At the start of June in a housing estate in South Belfast, massive numbers of hungry caterpillars were found to be feasting on the leaves of ash trees. Entomologists at the Agri-Food and Biosciences Institute (AFBI) were dispatched to investigate.
In some cases, the ash trees were completely devoid of leaves (defoliated), with a considerable number of the insect larvae descending the trunk of the trees towards the surrounding soil.
These insects were the larval stage of Tomostethus nigritus, or ash sawfly, which has never before been observed in Northern Ireland. Ash sawfly is a Euro-Siberian species distributed throughout Europe, but considered to cause more damage in eastern rather than western Europe.
Ash sawfly has been responsible for the complete defoliation of large ash stands during severe outbreaks in mainland Europe with up to 800 ha being affected between 1999 and 2000 in the Czech Republic. Other countries such as Norway and Croatia have seen defoliation of ash trees in urban areas.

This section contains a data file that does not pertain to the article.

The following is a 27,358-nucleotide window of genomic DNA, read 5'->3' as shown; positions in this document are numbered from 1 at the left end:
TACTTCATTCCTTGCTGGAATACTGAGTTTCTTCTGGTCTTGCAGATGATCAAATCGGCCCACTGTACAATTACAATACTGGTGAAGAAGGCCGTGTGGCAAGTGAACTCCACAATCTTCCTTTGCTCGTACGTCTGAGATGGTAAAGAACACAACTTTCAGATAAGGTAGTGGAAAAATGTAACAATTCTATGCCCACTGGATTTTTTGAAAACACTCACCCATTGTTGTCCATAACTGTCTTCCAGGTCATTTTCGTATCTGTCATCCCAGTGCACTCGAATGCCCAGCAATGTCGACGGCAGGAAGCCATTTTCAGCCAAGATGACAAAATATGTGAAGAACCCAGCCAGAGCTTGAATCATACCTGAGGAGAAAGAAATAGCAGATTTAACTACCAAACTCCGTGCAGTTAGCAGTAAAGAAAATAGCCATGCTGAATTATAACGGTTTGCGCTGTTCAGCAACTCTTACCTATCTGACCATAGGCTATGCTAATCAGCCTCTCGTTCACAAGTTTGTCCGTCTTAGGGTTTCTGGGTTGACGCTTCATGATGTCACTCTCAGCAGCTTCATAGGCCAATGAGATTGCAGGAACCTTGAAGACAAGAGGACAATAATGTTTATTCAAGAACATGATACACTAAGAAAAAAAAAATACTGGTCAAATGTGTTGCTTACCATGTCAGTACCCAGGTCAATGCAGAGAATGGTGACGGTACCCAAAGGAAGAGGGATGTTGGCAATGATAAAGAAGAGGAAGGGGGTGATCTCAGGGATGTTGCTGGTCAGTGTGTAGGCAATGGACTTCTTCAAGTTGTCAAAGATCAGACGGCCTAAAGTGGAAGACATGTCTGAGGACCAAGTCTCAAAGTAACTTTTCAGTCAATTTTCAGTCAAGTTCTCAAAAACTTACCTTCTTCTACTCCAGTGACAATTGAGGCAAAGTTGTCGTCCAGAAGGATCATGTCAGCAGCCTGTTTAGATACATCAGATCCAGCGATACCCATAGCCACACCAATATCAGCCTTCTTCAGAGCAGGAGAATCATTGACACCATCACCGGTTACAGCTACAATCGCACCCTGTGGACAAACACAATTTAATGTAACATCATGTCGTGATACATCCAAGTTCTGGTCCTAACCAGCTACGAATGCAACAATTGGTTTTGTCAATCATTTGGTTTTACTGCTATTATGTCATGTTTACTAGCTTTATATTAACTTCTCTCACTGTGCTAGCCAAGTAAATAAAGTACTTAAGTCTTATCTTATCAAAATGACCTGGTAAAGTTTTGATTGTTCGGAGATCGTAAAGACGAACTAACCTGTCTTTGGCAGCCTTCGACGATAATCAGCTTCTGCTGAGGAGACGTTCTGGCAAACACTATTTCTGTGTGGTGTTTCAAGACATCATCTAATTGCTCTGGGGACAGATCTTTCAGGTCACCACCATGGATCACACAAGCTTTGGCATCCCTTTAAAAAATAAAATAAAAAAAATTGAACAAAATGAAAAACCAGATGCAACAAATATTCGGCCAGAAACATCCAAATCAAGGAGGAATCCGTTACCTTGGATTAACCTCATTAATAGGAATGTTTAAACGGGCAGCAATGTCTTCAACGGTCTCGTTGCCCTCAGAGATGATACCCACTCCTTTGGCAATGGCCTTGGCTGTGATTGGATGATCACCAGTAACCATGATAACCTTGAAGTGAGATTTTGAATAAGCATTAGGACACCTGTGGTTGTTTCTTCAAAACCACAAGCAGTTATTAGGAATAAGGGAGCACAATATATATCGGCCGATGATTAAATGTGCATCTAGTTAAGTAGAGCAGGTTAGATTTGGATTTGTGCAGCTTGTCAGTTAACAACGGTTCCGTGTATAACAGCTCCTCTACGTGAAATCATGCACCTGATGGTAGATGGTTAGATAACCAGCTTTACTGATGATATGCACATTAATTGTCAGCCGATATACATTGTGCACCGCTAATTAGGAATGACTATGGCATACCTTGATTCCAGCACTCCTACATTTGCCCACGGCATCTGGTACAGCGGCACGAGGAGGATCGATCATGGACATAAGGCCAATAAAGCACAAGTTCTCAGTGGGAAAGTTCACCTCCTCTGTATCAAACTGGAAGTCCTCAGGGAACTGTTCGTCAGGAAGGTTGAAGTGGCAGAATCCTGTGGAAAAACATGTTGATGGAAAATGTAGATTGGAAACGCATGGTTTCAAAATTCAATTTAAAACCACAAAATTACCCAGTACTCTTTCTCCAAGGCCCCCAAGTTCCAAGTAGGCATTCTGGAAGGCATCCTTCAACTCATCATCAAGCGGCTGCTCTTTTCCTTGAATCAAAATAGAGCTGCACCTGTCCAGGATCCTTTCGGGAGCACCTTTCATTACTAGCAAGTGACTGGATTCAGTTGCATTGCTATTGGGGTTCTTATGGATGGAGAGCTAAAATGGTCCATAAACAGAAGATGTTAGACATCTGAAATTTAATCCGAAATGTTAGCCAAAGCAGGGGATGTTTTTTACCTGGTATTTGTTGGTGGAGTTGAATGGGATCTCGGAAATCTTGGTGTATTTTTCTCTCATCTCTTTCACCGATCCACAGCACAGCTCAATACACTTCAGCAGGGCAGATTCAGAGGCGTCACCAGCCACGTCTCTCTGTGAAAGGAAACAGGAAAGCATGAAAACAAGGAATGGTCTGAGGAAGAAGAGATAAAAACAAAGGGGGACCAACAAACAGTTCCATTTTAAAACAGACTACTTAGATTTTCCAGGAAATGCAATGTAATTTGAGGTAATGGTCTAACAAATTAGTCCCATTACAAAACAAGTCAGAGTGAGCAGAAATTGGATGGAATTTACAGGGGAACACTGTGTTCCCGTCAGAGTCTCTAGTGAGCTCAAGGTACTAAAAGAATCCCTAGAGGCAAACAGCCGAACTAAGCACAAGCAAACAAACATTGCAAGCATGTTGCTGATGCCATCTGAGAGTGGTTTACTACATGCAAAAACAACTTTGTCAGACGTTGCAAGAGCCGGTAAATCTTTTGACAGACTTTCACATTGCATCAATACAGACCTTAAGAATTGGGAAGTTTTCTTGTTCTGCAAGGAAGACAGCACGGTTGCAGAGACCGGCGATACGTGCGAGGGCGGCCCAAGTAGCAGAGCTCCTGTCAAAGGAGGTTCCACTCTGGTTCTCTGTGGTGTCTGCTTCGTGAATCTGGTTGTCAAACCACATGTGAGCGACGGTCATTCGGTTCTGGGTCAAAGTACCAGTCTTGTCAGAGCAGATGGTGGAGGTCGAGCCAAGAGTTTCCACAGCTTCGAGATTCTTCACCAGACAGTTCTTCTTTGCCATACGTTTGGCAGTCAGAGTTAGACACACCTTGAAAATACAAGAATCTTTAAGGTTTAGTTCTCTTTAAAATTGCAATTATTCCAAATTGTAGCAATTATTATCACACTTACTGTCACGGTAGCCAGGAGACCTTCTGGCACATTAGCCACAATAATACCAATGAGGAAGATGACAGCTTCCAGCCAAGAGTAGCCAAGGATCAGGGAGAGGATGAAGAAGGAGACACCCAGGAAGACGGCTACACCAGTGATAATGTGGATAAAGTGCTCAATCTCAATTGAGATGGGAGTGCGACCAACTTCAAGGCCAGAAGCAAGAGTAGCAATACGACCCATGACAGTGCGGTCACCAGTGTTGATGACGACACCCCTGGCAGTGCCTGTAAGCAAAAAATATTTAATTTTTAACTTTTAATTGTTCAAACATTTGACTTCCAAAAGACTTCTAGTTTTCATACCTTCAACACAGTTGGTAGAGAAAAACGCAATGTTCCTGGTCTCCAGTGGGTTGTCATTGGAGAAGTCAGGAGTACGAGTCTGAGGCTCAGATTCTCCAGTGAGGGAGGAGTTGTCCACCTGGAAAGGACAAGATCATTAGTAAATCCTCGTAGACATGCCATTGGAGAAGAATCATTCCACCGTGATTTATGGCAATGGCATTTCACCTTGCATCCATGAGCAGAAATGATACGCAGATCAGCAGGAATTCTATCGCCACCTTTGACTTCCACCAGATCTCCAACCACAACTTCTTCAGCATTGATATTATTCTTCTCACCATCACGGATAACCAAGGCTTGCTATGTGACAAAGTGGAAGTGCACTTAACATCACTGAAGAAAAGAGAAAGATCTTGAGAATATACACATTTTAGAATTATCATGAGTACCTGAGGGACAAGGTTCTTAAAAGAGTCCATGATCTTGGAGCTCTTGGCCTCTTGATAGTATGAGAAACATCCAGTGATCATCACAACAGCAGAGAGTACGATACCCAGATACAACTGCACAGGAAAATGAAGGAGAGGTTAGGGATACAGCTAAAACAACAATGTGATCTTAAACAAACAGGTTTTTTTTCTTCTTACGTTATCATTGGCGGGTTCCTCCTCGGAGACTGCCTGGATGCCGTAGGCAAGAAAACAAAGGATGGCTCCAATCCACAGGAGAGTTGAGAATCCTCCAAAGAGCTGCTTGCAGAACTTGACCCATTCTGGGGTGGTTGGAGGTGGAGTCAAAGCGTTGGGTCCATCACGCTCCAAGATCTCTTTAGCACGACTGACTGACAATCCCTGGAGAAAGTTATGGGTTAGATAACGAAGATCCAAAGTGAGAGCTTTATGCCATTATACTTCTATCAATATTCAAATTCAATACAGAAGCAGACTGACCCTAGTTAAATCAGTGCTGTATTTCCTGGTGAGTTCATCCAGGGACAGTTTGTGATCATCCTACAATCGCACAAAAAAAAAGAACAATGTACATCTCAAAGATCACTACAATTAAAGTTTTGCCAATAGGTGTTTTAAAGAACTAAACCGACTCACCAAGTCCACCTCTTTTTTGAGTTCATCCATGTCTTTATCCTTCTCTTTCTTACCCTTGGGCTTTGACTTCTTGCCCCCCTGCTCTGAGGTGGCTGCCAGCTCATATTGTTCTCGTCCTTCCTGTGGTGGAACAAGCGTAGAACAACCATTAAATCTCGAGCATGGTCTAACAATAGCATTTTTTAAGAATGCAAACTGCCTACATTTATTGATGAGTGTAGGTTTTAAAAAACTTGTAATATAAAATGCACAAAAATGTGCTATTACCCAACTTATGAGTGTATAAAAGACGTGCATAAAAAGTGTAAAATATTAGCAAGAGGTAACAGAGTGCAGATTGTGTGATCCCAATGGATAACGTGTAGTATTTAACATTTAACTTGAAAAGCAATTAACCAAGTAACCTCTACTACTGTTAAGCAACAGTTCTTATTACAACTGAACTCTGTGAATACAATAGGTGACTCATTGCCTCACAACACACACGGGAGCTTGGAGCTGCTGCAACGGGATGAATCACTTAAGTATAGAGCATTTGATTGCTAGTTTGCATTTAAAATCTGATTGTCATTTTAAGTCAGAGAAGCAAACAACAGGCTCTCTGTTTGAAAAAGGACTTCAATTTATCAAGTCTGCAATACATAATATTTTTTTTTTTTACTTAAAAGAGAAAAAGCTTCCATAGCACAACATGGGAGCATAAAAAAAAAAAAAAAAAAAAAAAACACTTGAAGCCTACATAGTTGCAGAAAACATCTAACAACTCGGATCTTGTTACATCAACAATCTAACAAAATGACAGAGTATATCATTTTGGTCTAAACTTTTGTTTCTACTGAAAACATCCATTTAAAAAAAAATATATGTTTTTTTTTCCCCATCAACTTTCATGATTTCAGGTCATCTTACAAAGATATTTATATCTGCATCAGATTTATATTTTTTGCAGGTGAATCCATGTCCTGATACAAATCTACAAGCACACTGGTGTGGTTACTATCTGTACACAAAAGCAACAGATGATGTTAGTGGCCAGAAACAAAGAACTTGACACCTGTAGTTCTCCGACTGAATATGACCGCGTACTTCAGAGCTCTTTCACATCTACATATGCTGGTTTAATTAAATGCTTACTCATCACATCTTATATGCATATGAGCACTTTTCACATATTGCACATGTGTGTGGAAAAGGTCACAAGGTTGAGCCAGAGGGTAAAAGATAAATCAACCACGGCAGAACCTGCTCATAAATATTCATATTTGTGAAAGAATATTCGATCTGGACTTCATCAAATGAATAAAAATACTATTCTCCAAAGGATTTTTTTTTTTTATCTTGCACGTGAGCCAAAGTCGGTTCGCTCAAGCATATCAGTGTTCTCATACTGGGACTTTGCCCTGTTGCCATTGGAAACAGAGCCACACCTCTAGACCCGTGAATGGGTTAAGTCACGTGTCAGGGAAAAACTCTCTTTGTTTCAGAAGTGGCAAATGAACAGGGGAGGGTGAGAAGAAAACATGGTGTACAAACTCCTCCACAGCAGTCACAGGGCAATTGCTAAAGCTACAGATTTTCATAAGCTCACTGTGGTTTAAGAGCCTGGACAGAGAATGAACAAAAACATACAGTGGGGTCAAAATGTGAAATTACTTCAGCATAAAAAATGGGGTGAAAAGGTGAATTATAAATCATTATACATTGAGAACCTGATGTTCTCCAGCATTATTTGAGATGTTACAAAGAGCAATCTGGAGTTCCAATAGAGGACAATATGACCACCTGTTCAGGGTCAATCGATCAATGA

While the damage looks severe, it is rarely fatal for the tree. Nonetheless, continual defoliation over successive years will have an impact on the tree’s vigour. Studies in Croatia suggest that factors such as autumn or spring flooding, mild winters, and absence of predators or parasites may affect the occurrence of these outbreaks.
Chemical control with pesticides at this stage is inadvisable and the trees will recover their leaves throughout the summer. The larvae may be collected and removed before they burrow into the soil. This will reduce potential populations of the pest and tree damage in subsequent years. AFBI scientists will continue to monitor the situation and provide further recommendations should this problem become more widespread.